The Invictus Games are close to Harry’s heart for several reasons, including his own service in the British Army and his passion for supporting wounded military personnel.
The Invictus Games in Toronto in September 2017 was also the first time he and Meghan were photographed together at a public event following a year-long relationship in which they had mostly eluded all but the most relentless paparazzi.
The Duke and Duchess of Cambridge, meanwhile, have just returned from a successful three-day official visit to Ireland, where they were greeted by excited crowds as they explored the pleasures of Eire, including Gaelic football and quaffing beers at local pubs.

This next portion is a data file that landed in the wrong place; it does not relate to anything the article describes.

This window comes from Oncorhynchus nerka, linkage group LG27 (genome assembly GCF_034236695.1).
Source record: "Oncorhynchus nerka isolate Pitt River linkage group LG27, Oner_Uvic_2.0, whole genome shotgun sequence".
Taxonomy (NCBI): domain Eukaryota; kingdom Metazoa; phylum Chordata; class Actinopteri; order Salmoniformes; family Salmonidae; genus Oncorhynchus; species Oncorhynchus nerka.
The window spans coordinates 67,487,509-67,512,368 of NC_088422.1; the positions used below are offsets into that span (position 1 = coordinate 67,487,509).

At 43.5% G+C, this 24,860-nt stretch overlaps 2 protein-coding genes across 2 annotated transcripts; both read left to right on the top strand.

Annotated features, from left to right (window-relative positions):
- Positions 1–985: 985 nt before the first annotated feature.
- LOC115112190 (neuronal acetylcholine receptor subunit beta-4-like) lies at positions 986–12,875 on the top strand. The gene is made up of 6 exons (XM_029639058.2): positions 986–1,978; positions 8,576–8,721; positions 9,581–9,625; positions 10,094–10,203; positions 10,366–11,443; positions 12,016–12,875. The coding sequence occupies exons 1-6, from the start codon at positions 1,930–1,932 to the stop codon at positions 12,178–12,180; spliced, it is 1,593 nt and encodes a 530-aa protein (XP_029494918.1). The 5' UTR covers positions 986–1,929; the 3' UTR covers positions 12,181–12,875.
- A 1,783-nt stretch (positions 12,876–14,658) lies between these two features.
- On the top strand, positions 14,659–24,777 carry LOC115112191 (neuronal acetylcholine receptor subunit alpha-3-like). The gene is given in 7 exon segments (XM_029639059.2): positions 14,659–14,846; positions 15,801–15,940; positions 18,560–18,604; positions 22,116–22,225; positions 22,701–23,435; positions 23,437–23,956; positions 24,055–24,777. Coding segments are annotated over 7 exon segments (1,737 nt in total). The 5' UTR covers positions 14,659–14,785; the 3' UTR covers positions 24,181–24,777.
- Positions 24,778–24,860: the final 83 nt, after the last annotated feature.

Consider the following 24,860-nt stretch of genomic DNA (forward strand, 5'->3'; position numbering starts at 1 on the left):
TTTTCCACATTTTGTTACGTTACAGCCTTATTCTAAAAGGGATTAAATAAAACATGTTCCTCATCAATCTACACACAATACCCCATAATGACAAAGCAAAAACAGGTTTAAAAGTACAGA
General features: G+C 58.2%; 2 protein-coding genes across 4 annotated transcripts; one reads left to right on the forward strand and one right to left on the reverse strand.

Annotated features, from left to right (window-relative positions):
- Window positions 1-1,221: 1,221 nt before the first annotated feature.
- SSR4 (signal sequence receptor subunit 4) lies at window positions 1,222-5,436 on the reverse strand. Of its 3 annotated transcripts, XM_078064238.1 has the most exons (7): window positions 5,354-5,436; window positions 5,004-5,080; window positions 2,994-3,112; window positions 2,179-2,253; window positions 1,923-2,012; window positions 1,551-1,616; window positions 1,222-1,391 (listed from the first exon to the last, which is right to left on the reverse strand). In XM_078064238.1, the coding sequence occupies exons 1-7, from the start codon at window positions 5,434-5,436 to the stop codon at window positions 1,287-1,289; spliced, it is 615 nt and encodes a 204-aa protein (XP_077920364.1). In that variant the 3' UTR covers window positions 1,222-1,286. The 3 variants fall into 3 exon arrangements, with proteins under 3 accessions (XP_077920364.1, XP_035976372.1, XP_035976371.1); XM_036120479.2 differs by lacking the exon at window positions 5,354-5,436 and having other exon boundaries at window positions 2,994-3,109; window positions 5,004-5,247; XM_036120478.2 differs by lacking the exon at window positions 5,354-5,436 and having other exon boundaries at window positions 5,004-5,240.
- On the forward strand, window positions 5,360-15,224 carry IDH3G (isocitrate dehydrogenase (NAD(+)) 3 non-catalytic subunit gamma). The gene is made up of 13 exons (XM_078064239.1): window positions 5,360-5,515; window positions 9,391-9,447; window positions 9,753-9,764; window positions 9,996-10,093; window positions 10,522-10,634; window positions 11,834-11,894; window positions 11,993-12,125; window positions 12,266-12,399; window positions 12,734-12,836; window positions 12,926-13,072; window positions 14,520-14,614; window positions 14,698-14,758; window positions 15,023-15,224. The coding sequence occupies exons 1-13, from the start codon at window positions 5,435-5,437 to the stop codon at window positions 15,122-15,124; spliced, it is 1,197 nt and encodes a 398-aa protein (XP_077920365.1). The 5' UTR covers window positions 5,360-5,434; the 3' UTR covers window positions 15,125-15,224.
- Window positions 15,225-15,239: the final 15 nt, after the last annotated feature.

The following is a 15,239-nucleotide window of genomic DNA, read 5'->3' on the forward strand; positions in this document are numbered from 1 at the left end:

Later Monday, Kate is scheduled to host a dinner gala at Buckingham Palace for one of her child charity patronages, Place2Be.
Prince Charles is busier than ever, taking on more responsibilities for the aging queen as well as his own considerable roster of philanthropic projects. He is due to attend his annual Prince’s Trust Awards this week, and next week he and his wife, Duchess Camilla of Cornwall, embark on their spring tour.
He will visit Bosnia and Herzegovina, during the 25th anniversary year of the genocide, where he is expected to highlight reforms to improve citizens’ lives. Then he and Camilla will visit Cyprus to celebrate traditional Cypriot culture and recognize the work of the UN Peacekeeping Forces, and will also visit Jordan to learn what the Hashemite Kingdom is doing to support refugees and showcase its rich cultural history.